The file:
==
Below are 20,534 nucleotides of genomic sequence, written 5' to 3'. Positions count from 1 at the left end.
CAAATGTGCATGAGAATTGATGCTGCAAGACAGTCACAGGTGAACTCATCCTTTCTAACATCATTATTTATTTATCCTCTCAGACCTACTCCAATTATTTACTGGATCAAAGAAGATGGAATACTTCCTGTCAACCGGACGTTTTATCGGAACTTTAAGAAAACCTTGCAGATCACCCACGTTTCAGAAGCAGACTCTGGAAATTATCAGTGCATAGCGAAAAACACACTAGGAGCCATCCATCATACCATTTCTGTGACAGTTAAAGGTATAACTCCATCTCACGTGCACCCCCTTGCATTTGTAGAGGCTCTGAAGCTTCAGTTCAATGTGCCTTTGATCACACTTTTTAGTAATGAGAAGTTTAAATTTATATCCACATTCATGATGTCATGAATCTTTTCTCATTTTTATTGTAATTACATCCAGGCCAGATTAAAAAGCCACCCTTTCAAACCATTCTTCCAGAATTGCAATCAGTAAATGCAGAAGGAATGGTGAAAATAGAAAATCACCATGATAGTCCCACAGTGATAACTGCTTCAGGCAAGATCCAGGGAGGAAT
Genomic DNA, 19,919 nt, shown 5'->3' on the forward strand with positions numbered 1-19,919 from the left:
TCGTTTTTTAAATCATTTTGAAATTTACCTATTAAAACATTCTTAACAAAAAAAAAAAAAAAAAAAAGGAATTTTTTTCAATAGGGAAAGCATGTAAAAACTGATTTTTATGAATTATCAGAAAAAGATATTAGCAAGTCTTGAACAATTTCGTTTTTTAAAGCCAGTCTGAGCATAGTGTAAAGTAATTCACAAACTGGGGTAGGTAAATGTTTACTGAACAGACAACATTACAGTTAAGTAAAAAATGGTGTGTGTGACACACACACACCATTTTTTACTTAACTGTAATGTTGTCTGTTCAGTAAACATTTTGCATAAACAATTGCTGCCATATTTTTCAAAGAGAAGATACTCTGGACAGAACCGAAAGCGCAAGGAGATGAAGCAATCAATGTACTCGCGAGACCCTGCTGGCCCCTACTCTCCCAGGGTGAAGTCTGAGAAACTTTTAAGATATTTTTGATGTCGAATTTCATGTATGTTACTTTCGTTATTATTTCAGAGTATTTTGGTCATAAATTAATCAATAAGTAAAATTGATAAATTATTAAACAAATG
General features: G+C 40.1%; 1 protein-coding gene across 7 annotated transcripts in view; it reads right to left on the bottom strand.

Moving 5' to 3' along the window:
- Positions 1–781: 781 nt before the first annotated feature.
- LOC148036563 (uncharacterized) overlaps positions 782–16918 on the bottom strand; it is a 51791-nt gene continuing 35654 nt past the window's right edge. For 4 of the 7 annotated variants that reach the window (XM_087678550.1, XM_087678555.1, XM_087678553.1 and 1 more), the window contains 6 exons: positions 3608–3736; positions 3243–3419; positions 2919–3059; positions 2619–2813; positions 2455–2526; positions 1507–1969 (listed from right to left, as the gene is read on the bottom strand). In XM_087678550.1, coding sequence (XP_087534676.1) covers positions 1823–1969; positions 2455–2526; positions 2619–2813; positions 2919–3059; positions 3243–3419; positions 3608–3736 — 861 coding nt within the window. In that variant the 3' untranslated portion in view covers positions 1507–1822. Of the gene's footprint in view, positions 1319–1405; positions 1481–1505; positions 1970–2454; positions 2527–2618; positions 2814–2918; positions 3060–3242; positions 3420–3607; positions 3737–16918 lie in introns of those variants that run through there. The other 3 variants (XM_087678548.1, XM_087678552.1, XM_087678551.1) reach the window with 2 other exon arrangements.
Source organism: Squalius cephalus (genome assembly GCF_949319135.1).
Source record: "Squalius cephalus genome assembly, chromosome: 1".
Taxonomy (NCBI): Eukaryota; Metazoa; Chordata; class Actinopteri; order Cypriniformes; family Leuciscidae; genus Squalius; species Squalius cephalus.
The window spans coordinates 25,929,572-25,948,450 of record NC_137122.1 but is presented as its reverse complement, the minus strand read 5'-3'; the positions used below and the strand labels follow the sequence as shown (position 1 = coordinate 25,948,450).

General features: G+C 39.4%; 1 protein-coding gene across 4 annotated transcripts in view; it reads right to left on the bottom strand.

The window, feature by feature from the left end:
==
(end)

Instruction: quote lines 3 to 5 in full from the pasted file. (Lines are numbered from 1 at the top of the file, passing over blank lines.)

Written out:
Genomic DNA, 19,919 nt, shown 5'->3' on the forward strand with positions numbered 1-19,919 from the left:
TCGTTTTTTAAATCATTTTGAAATTTACCTATTAAAACATTCTTAACAAAAAAAAAAAAAAAAAAAAGGAATTTTTTTCAATAGGGAAAGCATGTAAAAACTGATTTTTATGAATTATCAGAAAAAGATATTAGCAAGTCTTGAACAATTTCGTTTTTTAAAGCCAGTCTGAGCATAGTGTAAAGTAATTCACAAACTGGGGTAGGTAAATGTTTACTGAACAGACAACATTACAGTTAAGTAAAAAATGGTGTGTGTGACACACACACACCATTTTTTACTTAACTGTAATGTTGTCTGTTCAGTAAACATTTTGCATAAACAATTGCTGCCATATTTTTCAAAGAGAAGATACTCTGGACAGAACCGAAAGCGCAAGGAGATGAAGCAATCAATGTACTCGCGAGACCCTGCTGGCCCCTACTCTCCCAGGGTGAAGTCTGAGAAACTTTTAAGATATTTTTGATGTCGAATTTCATGTATGTTACTTTCGTTATTATTTCAGAGTATTTTGGTCATAAATTAATCAATAAGTAAAATTGATAAATTATTAAACAAATG
General features: G+C 40.1%; 1 protein-coding gene across 7 annotated transcripts in view; it reads right to left on the bottom strand.